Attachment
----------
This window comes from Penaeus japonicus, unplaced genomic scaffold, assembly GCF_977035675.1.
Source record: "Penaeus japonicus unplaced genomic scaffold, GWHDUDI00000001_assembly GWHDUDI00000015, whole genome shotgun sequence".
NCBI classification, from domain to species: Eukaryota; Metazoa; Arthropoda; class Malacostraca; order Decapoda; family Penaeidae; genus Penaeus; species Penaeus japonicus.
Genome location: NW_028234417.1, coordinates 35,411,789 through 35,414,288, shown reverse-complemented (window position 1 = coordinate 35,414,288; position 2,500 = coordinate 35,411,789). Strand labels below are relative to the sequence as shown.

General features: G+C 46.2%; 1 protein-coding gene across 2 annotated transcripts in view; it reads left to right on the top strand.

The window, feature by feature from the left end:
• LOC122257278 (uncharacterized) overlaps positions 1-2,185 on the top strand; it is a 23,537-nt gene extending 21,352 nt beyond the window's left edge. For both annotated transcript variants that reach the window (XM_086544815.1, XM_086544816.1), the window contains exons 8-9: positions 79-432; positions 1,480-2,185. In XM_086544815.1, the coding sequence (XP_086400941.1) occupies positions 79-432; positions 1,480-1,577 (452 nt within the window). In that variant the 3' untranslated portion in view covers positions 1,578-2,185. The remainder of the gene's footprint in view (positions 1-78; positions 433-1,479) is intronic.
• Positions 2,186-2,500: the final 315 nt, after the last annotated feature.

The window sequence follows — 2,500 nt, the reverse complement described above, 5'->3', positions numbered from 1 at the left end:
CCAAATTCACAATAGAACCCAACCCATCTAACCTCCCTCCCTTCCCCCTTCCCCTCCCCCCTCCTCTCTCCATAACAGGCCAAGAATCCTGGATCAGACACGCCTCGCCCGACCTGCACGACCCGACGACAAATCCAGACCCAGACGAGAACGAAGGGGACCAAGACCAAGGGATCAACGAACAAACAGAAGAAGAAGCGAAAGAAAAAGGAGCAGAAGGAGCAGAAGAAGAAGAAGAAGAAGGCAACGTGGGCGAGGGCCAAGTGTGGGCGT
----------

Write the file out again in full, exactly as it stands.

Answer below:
This window comes from Penaeus japonicus, unplaced genomic scaffold, assembly GCF_977035675.1.
Source record: "Penaeus japonicus unplaced genomic scaffold, GWHDUDI00000001_assembly GWHDUDI00000015, whole genome shotgun sequence".
NCBI classification, from domain to species: Eukaryota; Metazoa; Arthropoda; class Malacostraca; order Decapoda; family Penaeidae; genus Penaeus; species Penaeus japonicus.
Genome location: NW_028234417.1, coordinates 35,411,789 through 35,414,288, shown reverse-complemented (window position 1 = coordinate 35,414,288; position 2,500 = coordinate 35,411,789). Strand labels below are relative to the sequence as shown.

General features: G+C 46.2%; 1 protein-coding gene across 2 annotated transcripts in view; it reads left to right on the top strand.

The window, feature by feature from the left end:
• LOC122257278 (uncharacterized) overlaps positions 1-2,185 on the top strand; it is a 23,537-nt gene extending 21,352 nt beyond the window's left edge. For both annotated transcript variants that reach the window (XM_086544815.1, XM_086544816.1), the window contains exons 8-9: positions 79-432; positions 1,480-2,185. In XM_086544815.1, the coding sequence (XP_086400941.1) occupies positions 79-432; positions 1,480-1,577 (452 nt within the window). In that variant the 3' untranslated portion in view covers positions 1,578-2,185. The remainder of the gene's footprint in view (positions 1-78; positions 433-1,479) is intronic.
• Positions 2,186-2,500: the final 315 nt, after the last annotated feature.

The window sequence follows — 2,500 nt, the reverse complement described above, 5'->3', positions numbered from 1 at the left end:
CCAAATTCACAATAGAACCCAACCCATCTAACCTCCCTCCCTTCCCCCTTCCCCTCCCCCCTCCTCTCTCCATAACAGGCCAAGAATCCTGGATCAGACACGCCTCGCCCGACCTGCACGACCCGACGACAAATCCAGACCCAGACGAGAACGAAGGGGACCAAGACCAAGGGATCAACGAACAAACAGAAGAAGAAGCGAAAGAAAAAGGAGCAGAAGGAGCAGAAGAAGAAGAAGAAGAAGGCAACGTGGGCGAGGGCCAAGTGTGGGCGT